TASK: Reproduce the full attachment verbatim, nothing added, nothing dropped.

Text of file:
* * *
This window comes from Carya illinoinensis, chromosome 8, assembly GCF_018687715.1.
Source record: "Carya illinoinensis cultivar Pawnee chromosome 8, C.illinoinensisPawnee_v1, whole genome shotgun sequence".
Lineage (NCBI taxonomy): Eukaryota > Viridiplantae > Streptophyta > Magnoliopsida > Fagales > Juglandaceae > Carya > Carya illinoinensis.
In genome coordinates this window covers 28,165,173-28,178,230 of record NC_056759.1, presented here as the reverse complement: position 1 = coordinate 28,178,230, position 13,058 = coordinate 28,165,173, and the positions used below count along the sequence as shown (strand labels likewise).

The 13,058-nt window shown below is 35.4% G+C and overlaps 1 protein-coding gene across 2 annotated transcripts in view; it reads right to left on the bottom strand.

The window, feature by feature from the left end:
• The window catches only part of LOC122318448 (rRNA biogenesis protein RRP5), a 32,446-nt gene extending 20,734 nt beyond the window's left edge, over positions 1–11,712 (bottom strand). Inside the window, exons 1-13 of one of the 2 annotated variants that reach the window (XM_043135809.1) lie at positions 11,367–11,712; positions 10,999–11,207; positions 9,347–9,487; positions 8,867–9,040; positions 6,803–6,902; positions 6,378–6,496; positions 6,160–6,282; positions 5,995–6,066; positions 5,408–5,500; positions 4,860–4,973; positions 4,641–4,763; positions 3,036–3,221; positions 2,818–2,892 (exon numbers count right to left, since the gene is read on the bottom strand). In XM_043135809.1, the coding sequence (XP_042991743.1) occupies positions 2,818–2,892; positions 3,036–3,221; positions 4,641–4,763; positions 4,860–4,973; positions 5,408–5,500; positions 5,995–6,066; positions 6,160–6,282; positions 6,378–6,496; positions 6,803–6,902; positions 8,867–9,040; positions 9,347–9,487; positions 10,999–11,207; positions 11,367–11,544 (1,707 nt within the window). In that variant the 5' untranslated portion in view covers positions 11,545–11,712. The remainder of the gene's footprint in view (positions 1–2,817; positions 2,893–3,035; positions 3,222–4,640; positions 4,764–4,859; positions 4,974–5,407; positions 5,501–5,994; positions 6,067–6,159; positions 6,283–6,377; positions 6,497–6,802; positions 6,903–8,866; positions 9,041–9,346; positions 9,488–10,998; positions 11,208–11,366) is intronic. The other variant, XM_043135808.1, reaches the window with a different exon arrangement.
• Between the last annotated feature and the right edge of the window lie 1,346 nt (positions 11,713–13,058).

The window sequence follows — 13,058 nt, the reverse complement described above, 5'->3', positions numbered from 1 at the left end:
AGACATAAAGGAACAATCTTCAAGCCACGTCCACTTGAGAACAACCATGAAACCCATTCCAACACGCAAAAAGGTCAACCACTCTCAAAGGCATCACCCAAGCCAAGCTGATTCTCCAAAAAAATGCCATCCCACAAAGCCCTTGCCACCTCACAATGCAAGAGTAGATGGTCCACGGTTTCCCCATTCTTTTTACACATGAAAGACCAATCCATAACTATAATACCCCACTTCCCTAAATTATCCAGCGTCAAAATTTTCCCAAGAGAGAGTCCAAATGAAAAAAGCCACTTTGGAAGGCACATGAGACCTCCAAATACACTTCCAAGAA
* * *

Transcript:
This window comes from Carya illinoinensis, chromosome 8, assembly GCF_018687715.1.
Source record: "Carya illinoinensis cultivar Pawnee chromosome 8, C.illinoinensisPawnee_v1, whole genome shotgun sequence".
Lineage (NCBI taxonomy): Eukaryota > Viridiplantae > Streptophyta > Magnoliopsida > Fagales > Juglandaceae > Carya > Carya illinoinensis.
In genome coordinates this window covers 28,165,173-28,178,230 of record NC_056759.1, presented here as the reverse complement: position 1 = coordinate 28,178,230, position 13,058 = coordinate 28,165,173, and the positions used below count along the sequence as shown (strand labels likewise).

The 13,058-nt window shown below is 35.4% G+C and overlaps 1 protein-coding gene across 2 annotated transcripts in view; it reads right to left on the bottom strand.

The window, feature by feature from the left end:
• The window catches only part of LOC122318448 (rRNA biogenesis protein RRP5), a 32,446-nt gene extending 20,734 nt beyond the window's left edge, over positions 1–11,712 (bottom strand). Inside the window, exons 1-13 of one of the 2 annotated variants that reach the window (XM_043135809.1) lie at positions 11,367–11,712; positions 10,999–11,207; positions 9,347–9,487; positions 8,867–9,040; positions 6,803–6,902; positions 6,378–6,496; positions 6,160–6,282; positions 5,995–6,066; positions 5,408–5,500; positions 4,860–4,973; positions 4,641–4,763; positions 3,036–3,221; positions 2,818–2,892 (exon numbers count right to left, since the gene is read on the bottom strand). In XM_043135809.1, the coding sequence (XP_042991743.1) occupies positions 2,818–2,892; positions 3,036–3,221; positions 4,641–4,763; positions 4,860–4,973; positions 5,408–5,500; positions 5,995–6,066; positions 6,160–6,282; positions 6,378–6,496; positions 6,803–6,902; positions 8,867–9,040; positions 9,347–9,487; positions 10,999–11,207; positions 11,367–11,544 (1,707 nt within the window). In that variant the 5' untranslated portion in view covers positions 11,545–11,712. The remainder of the gene's footprint in view (positions 1–2,817; positions 2,893–3,035; positions 3,222–4,640; positions 4,764–4,859; positions 4,974–5,407; positions 5,501–5,994; positions 6,067–6,159; positions 6,283–6,377; positions 6,497–6,802; positions 6,903–8,866; positions 9,041–9,346; positions 9,488–10,998; positions 11,208–11,366) is intronic. The other variant, XM_043135808.1, reaches the window with a different exon arrangement.
• Between the last annotated feature and the right edge of the window lie 1,346 nt (positions 11,713–13,058).

The window sequence follows — 13,058 nt, the reverse complement described above, 5'->3', positions numbered from 1 at the left end:
AGACATAAAGGAACAATCTTCAAGCCACGTCCACTTGAGAACAACCATGAAACCCATTCCAACACGCAAAAAGGTCAACCACTCTCAAAGGCATCACCCAAGCCAAGCTGATTCTCCAAAAAAATGCCATCCCACAAAGCCCTTGCCACCTCACAATGCAAGAGTAGATGGTCCACGGTTTCCCCATTCTTTTTACACATGAAAGACCAATCCATAACTATAATACCCCACTTCCCTAAATTATCCAGCGTCAAAATTTTCCCAAGAGAGAGTCCAAATGAAAAAAGCCACTTTGGAAGGCACATGAGACCTCCAAATACACTTCCAAGAA